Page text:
In fact, Yale University stated that “For students attending well-resourced high schools,” students have activity lists that “are full of enrichment opportunities.” But “students attending [less-resourced] schools may leave admissions officers with scant evidence of their readiness for Yale.” Yale’s solution to this problem? Reinstate standardized testing requirements. This makes sense. What is more affordable for a student in an under-resourced area: going to a third-world country and starting a non-profit organization or going to the library and studying for the SAT from a book?

College Admissions Essays

Finally, some will argue that college admissions personal statements should be weighted heavily in college admissions. But once again, the wealthiest families can hire expensive college admissions consultants (some who charge $750,000+ or more) to write the absolute best personal statement for them. In addition, ChatGPT can write the essay for almost any student now. So it has become increasingly difficult for admissions officers to read college essays that are not highly artificial in nature.

The rise of artificial intelligence applications makes the necessity of standardized testing more important than ever. If a student is completing nearly all of his homework and tests in high school using A.I. to get high grades, how can college admissions officers discern the true academic ability of a student? The only way would be to test a student’s academic ability in a standardized environment (i.e. standardized tests).

I believe the reinstatement of standardized testing requirements will continue at universities that believe in meritocracy. Of course, there are university systems that will not reinstate standardized tests, such as the University of California, which has a “test-blind” admissions policy. However, even the University of California’s website states that “test scores could still be considered for other purposes, such as course placement, certain scholarships, and eligibility for the statewide admissions guarantee.”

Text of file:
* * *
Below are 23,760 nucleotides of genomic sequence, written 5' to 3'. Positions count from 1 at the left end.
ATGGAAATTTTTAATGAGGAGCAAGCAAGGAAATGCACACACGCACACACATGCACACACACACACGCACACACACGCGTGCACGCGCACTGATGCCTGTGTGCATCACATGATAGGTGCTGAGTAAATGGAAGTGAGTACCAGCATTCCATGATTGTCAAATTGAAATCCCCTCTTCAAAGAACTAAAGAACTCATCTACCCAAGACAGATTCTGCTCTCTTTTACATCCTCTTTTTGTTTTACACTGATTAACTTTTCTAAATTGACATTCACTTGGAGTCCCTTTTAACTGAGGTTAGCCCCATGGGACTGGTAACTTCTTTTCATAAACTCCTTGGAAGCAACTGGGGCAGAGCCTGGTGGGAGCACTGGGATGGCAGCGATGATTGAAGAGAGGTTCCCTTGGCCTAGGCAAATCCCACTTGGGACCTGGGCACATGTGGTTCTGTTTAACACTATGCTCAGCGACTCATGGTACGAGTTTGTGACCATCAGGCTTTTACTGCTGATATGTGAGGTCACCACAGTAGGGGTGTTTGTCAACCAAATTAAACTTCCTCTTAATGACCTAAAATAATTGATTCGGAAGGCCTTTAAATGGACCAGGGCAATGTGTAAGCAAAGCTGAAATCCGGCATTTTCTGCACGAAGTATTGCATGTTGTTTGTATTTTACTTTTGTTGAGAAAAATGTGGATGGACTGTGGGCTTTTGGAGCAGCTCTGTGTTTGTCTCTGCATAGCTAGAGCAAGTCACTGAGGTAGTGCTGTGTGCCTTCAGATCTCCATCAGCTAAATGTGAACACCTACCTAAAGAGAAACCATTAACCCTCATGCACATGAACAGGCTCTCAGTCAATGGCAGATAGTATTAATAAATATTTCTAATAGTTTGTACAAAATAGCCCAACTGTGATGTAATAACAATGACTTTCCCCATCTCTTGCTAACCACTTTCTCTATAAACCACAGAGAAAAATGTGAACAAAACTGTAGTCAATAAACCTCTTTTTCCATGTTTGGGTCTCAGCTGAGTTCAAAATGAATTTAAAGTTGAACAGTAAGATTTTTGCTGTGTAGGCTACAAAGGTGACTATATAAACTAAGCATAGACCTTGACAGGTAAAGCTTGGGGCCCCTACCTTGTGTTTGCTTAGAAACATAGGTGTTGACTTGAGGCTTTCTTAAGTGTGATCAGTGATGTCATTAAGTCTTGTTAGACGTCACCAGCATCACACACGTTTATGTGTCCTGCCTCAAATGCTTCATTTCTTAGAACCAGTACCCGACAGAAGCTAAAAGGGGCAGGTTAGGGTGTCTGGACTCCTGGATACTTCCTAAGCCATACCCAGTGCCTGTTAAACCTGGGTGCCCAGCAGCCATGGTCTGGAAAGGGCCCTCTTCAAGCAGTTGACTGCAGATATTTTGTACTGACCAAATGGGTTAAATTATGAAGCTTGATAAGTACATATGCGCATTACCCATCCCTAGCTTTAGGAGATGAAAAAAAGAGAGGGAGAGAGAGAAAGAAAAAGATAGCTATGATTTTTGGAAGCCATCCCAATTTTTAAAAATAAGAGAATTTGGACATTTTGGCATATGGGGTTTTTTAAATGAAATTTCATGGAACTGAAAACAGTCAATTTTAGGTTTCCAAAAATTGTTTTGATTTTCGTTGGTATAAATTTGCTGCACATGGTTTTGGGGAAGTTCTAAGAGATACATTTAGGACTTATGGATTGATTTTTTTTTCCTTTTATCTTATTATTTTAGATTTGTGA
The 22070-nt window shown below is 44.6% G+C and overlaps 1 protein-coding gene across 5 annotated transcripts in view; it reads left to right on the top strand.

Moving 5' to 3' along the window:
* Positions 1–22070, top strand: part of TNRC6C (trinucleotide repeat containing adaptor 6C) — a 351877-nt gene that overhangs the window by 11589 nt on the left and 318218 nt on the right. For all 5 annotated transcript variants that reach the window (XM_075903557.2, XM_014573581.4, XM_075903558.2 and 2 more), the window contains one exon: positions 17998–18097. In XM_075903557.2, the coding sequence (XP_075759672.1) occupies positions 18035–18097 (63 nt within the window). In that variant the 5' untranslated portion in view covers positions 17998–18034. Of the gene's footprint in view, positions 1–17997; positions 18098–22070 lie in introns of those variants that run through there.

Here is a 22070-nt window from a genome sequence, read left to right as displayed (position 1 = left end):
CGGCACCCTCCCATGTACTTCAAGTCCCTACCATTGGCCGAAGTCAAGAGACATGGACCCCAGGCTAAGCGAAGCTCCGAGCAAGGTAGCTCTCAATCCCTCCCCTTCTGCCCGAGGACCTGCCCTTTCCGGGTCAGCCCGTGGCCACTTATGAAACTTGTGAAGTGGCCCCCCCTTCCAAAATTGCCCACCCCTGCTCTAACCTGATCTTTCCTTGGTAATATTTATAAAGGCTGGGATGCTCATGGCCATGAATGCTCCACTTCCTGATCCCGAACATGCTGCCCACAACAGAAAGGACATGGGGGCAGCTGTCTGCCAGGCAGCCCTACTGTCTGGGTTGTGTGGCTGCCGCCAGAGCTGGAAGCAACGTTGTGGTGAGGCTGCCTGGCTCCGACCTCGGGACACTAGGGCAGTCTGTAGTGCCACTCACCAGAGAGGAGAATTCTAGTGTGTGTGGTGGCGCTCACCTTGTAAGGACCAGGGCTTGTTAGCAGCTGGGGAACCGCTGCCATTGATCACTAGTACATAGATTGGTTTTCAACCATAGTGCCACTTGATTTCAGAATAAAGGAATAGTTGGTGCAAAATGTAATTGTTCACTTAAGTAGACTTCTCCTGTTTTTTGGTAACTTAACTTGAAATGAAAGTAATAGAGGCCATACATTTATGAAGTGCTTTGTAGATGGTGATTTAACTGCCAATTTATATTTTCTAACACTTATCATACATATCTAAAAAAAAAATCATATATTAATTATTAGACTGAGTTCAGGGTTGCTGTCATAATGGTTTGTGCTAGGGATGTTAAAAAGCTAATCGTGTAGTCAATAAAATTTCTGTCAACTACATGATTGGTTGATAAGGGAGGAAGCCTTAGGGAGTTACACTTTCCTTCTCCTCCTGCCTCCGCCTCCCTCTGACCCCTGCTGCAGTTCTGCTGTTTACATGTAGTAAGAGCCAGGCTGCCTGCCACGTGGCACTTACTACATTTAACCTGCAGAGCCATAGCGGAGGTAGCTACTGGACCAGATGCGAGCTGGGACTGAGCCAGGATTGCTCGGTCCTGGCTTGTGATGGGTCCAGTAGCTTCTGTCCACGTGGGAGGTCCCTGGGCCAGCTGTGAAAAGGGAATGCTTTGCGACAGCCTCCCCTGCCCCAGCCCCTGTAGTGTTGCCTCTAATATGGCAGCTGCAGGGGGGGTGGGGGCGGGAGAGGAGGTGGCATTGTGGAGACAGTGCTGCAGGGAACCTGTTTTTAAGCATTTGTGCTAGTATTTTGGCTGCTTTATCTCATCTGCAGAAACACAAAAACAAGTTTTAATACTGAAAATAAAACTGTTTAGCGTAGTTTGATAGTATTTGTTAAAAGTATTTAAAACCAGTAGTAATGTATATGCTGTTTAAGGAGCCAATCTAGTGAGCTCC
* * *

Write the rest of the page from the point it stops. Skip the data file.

In addition, many research studies have shown that students who submit test scores are accepted at higher rates than students who do not submit test scores, even at “test-optional” universities. Often times, the acceptance rate is 2-3x higher for students who submit a test score, despite universities claiming they are “test-optional.”

I encourage every parent to ask admissions officers at your child’s dream university what the acceptance rate is for students who submit a standardized test score versus students who do not submit a test score. I am willing to bet they will not share that information with you, but rather state that test scores are considered as part of a larger “holistic review” of your child’s application.

Your student should take the SAT or ACT in order to improve their chances of admission at top universities and to obtain merit-based college scholarships. Your student will need to study for the SAT or ACT. It will be difficult. Most students would prefer not to study, but instead watch YouTube videos, scroll TikTok, or otherwise waste time. But for the small minority of students who choose to the hard thing and study for standardized tests, they should be rewarded for their effort. This is how American meritocracy works.

Dr. Shaan Patel, MD, MBA is the Founder & CEO of Prep Expert (winner of a Shark Tank deal with Mark Cuban), a #1 bestselling author, and a board-certified dermatologist.

Dr. Shaan Patel MD MBA

Written by Dr. Shaan Patel MD MBA

Prep Expert Founder & CEO

Shark Tank Winner, Perfect SAT Scorer, Dermatologist, & #1 Bestselling Author